In October 1993, a British Airways Concorde landed at the airport for purposes of testing the aircraft's performance at high altitude.
On 10 June 2008, Kenya Vision 2030 was launched by President Mwai Kibaki. Under the vision, JKIA's aging infrastructure was to be upgraded to World Class standards. New Terminals and Runway were to be added in phases. The African Development Bank carried out an Environmental Impact Assessment on the development of Phase 1 of the proposed Green Field Terminal (GFT) which was expected to increase the capacity of JKIA to about 18.5 million passengers annually by the year 2030. The Greenfield Terminal project was to encompass the construction of a four level terminal building comprising a central processing area, a transit hotel, landside retail centers, arrivals and departures plaza. Ancillary facilities which would have included an access road, car parking, access taxiways, Ground Service Equipment (GSE) and bus parking areas.
On 29 March 2016, the KES 56 billion (USD 560 Million) Greenfield Terminal Project was terminated by Kenya Airports Authority because the contractor failed to secure funds thus ending Kenya's dream of having the largest terminal in Africa. It however remains to be seen whether future administrations like the Grand Coalition Government of 2008-2013 will re-activate the project which is necessary for Nairobi and Kenya's future aviation needs in the 2020s, 2030's and beyond. It also remains to be seen whether the new KAA Managing director Johnny Andersen who was appointed in mid 2016 will have a vision for the airport beyond the 2030s.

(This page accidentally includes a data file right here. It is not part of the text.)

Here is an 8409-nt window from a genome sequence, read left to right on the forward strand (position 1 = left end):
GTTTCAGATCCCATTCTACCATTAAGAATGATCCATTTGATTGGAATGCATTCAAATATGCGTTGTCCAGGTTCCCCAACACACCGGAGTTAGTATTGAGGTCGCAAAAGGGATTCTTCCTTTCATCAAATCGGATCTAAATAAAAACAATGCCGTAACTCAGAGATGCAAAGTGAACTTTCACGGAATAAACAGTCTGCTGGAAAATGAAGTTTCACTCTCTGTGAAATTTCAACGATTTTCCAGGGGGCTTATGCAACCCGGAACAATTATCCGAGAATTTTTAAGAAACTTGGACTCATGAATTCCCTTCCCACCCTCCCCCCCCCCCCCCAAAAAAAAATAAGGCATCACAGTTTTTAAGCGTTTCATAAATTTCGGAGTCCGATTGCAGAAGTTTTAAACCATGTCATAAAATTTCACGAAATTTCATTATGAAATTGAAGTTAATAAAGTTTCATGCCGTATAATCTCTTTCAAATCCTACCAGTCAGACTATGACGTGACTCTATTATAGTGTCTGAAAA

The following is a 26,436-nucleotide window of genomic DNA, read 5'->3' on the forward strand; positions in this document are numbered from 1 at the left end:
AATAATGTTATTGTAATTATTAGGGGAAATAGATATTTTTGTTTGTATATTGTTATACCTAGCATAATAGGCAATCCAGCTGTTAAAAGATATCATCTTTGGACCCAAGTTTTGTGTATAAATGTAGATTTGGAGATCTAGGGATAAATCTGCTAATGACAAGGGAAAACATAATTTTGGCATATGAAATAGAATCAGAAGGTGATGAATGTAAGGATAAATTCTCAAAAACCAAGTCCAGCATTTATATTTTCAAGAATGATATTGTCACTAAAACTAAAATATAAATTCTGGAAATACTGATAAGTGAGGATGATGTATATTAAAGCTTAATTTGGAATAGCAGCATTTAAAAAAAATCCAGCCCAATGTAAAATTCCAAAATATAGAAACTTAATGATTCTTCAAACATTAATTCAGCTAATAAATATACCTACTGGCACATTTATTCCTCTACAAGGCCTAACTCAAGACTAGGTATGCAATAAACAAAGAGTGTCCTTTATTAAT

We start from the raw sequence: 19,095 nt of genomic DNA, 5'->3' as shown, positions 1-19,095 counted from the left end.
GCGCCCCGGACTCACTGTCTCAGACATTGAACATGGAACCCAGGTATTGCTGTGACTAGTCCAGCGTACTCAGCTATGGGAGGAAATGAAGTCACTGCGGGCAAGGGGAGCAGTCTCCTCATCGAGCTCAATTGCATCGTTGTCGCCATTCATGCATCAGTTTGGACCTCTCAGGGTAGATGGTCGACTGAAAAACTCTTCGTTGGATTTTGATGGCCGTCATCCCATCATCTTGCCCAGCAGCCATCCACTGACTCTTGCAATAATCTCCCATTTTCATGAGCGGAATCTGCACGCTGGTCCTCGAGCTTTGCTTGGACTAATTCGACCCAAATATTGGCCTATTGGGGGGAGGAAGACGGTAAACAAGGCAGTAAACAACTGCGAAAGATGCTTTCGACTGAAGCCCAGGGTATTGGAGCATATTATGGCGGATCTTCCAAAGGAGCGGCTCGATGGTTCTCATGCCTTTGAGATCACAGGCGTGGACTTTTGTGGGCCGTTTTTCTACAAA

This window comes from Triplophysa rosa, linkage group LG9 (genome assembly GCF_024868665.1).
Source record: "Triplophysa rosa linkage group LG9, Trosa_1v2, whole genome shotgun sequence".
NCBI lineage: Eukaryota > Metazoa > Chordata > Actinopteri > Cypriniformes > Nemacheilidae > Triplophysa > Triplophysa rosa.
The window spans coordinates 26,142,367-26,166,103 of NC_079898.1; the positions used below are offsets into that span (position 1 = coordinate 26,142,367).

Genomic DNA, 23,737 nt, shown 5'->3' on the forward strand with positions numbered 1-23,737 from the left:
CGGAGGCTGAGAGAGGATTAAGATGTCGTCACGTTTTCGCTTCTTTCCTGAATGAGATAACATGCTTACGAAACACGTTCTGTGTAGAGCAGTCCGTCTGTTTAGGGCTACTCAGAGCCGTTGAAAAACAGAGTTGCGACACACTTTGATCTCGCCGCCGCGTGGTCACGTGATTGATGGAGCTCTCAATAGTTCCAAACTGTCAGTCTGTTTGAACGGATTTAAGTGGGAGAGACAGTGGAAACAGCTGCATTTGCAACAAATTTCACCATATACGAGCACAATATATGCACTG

In February 2017, the airport was awarded a Category One Status by the Federal Aviation Administration of the United States, thus allowing possible direct flights between the US and Nairobi. 5 other African countries have direct flights to the US (South Africa, Ethiopia, Egypt, Morocco, and Cabo Verde). In April 2017, the US Department of Transportation granted Air Namibia a licence to fly to the US, making it the 6th African country to be permitted to operate this route.
There are two terminals. Terminal 1 is arranged in a semi-circular orientation and is divided into four parts: 1A, 1B, 1C, and 1E are used for international arrivals and departures while terminal 1D is used for domestic departures and arrivals. Terminal 2 is used by low cost carriers. The original terminal, located on the north side of the runway, is used by the Kenya Air Force and is sometimes referred as Old Embakasi Airport.